Let's Get Rid Of Bad Teachers

How? The devil is in the details. Do you have a way to find and fire bad teachers? Tell us in the comments.


This column is written by High School English teacher Jerry Heverly.

            There is one statement about education that, from my experience, is almost universally endorsed by people of every persuasion.

            We ought to get rid of the bad teachers.

            At least in this one case teachers can’t fault the public for complaining about something the average citizen knows little about.

            Somewhere in our lives most of us have had someone we would identify as a bad teacher. Therefore we all know such individuals exist. We’ve met them. We’ve personally suffered from their faults. We can, if pressed, give real life examples.

            If you can’t remember your own bad teachers you certainly have read about them. I see the stories in newspapers just about every week.

            They sit in class and read the newspaper, oblivious to the children in their care.

            They come to work at 8 a.m. and leave at 3 p.m.

            They can’t spell better then your average fourteen year old. They can’t do the math problems at the end of the chapter.

            They’re too young or too old to manage 30+ children.

            They discriminate between kids based on the race of the child.

            They hurl insults at students, demeaning those who most need encouragement.

            I’m sure you can add to my list.

            This widespread frustration about bad teachers accounts, I think, for the most notable development of the soon-to-be-departed 2012. All over the nation states and school districts are charting a new path toward teacher evaluation.

            The new buzzword is “value-added”.  Florida just enacted a system. Pennsylvania and South Carolina are on board as is Tennessee and a host of other places.

            To gain exemption from the odious provisions of No Child Left Behind a state must promise to use numbers to evaluate teachers; Governor Brown’s objection to this stipulation has prevented California from escaping NCLB.

            The Los Angeles Times developed their own system, which they explain here: http://projects.latimes.com/value-added/.

            You want to fire bad teachers. I get that.

            The logical way to do that would be to empower the school’s principal. You elect the school board; the school board hires the principal; the principal should be able to hire people to her liking. It’s the only logical way you can hold her accountable for the school’s success or failure.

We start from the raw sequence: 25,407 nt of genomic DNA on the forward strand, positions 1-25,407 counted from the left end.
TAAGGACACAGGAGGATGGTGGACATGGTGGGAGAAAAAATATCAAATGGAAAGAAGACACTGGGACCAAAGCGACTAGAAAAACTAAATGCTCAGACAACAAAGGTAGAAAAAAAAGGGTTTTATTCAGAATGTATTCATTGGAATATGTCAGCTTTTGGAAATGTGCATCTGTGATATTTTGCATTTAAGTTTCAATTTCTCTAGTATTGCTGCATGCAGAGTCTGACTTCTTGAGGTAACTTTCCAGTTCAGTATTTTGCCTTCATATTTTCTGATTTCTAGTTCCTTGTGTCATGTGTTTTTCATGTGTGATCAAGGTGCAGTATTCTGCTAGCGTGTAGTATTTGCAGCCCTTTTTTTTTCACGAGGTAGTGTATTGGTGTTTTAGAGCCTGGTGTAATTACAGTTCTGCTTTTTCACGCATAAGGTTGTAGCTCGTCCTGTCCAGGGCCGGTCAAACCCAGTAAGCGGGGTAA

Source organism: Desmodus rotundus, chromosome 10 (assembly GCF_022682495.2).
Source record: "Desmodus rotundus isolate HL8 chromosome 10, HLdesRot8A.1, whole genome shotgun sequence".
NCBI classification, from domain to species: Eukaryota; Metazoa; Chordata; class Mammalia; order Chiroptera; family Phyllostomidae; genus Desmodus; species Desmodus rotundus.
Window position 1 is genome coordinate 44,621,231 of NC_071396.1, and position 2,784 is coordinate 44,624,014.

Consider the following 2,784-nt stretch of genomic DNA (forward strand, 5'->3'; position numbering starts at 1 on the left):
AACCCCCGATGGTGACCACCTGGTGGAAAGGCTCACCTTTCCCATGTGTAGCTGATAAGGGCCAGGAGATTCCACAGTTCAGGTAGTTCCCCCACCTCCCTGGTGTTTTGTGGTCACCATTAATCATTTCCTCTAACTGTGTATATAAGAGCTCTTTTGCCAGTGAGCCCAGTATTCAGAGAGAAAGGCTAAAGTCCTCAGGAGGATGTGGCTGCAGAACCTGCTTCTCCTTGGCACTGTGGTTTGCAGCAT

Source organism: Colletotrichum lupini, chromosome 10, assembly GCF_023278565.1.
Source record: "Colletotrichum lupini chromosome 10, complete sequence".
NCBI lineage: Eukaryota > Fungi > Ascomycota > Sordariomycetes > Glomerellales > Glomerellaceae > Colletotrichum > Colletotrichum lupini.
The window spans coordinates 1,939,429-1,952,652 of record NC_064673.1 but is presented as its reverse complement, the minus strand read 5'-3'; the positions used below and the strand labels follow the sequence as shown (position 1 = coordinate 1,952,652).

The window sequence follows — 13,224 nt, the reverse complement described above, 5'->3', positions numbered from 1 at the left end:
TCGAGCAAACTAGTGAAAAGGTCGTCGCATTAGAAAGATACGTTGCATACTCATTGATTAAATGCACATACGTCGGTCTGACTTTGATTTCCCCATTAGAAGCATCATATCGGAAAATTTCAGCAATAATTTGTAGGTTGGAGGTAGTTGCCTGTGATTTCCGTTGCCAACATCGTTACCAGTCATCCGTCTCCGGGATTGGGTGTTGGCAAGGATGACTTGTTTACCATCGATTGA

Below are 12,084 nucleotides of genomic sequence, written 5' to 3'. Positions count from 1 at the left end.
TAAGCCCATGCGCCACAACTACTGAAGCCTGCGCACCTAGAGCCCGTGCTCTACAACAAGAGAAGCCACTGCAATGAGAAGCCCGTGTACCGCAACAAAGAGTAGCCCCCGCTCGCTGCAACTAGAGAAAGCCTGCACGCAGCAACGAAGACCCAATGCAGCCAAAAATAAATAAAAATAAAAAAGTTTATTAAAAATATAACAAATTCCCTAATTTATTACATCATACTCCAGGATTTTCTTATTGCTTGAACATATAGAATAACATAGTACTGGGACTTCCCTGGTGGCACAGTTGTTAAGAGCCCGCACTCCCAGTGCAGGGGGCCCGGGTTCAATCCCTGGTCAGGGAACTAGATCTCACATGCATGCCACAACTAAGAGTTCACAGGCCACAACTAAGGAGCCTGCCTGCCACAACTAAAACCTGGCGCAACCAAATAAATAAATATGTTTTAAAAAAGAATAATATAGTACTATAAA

Union contracts and state statutes won’t abide this way of doing things.

            Therefore you look for another way to get your nose in the door. Which has led to our present reform, evaluating teachers by test scores.

            I can’t believe that any of you, readers, think this is a sensible way to rid yourself of bad teachers.

            I don’t think I even need to list the many ways that a numerical system will lead us to the proverbial hell via the road of good intentions.

            Good teachers will lose their jobs because they teach in poor districts, thus giving one more incentive for smart people to work in the rich suburbs.

            Bad teachers will flock to jobs in physical education, art and music where test scores aren’t feasible.

            Administrators will put the best teachers in honors and AP classes to protect them from poor test scores; thus the worst teachers will teach the neediest kids.

            Everyone will teach to the test. I mean really teach to the test.

            You know the numbers will often lie. The victims of the system will be all the wrong folks; the people you want to get rid of will survive.

            I’d love to end this year with my suggestions for giving you the thing you want, a system for removing bad teachers from your schools.

            But I have no such solutions. All I think I know is that the way we are headed is folly.

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 Read other columns from the Entirely Secondary archive. The tag line is inspired by education blogger Joe Bower who says that when his students do an experiment, learning is the priority. Getting the correct answer is entirely secondary.